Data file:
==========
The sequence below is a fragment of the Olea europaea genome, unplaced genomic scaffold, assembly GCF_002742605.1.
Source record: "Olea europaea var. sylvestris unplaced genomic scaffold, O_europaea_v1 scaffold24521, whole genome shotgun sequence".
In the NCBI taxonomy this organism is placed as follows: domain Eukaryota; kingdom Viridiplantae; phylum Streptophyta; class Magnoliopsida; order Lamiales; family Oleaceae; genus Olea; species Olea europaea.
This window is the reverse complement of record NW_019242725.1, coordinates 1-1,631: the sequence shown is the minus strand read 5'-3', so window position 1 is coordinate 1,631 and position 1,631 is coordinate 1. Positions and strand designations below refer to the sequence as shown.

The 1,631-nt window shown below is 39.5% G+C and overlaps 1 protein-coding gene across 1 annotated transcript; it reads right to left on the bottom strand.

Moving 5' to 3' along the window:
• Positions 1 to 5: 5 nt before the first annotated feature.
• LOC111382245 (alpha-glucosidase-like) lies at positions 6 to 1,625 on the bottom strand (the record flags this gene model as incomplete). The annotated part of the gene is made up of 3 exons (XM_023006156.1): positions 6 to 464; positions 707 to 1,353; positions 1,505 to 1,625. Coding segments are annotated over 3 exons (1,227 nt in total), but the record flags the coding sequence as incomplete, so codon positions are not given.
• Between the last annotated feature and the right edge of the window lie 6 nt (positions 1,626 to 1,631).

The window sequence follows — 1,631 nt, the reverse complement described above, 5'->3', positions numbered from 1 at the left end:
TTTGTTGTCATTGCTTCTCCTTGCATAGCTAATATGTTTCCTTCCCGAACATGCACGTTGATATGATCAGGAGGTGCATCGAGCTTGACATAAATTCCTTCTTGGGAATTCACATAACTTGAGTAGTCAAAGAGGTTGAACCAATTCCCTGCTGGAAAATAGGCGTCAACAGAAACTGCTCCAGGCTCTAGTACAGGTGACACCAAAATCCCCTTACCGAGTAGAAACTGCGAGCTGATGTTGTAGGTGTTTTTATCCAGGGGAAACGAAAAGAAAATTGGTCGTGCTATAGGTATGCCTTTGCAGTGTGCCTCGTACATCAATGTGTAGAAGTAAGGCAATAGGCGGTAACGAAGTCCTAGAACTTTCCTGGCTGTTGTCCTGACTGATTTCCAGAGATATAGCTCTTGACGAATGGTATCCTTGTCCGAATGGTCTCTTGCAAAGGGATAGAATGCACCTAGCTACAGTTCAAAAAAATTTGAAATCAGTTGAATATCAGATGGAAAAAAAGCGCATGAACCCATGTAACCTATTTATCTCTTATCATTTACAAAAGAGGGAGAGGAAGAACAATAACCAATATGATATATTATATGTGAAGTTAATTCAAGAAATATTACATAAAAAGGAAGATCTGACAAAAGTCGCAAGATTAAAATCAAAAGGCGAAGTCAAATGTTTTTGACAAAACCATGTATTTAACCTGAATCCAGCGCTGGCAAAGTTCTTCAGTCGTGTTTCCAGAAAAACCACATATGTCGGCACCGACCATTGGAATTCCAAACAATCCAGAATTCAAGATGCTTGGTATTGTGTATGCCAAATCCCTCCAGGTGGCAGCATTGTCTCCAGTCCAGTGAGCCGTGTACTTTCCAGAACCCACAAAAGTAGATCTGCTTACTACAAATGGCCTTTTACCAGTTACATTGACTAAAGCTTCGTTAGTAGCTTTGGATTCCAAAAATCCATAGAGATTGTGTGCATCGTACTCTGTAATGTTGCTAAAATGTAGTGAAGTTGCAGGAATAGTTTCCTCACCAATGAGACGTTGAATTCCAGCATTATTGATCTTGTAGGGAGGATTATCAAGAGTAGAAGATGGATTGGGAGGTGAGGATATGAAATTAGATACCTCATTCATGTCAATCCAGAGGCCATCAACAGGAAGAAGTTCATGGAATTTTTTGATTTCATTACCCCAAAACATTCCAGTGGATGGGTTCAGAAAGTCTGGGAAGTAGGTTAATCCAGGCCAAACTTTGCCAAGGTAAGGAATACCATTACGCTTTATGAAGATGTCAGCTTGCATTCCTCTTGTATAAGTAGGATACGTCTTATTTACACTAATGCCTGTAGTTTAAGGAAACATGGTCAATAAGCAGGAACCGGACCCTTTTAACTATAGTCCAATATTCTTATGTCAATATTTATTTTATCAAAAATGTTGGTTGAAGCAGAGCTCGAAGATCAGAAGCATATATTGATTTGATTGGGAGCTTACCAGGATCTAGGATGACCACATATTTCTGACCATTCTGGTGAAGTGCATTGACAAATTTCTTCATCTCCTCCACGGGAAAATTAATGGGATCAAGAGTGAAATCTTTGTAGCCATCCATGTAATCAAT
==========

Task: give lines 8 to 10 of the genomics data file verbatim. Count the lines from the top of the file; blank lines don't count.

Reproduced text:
• LOC111382245 (alpha-glucosidase-like) lies at positions 6 to 1,625 on the bottom strand (the record flags this gene model as incomplete). The annotated part of the gene is made up of 3 exons (XM_023006156.1): positions 6 to 464; positions 707 to 1,353; positions 1,505 to 1,625. Coding segments are annotated over 3 exons (1,227 nt in total), but the record flags the coding sequence as incomplete, so codon positions are not given.
• Between the last annotated feature and the right edge of the window lie 6 nt (positions 1,626 to 1,631).

The window sequence follows — 1,631 nt, the reverse complement described above, 5'->3', positions numbered from 1 at the left end: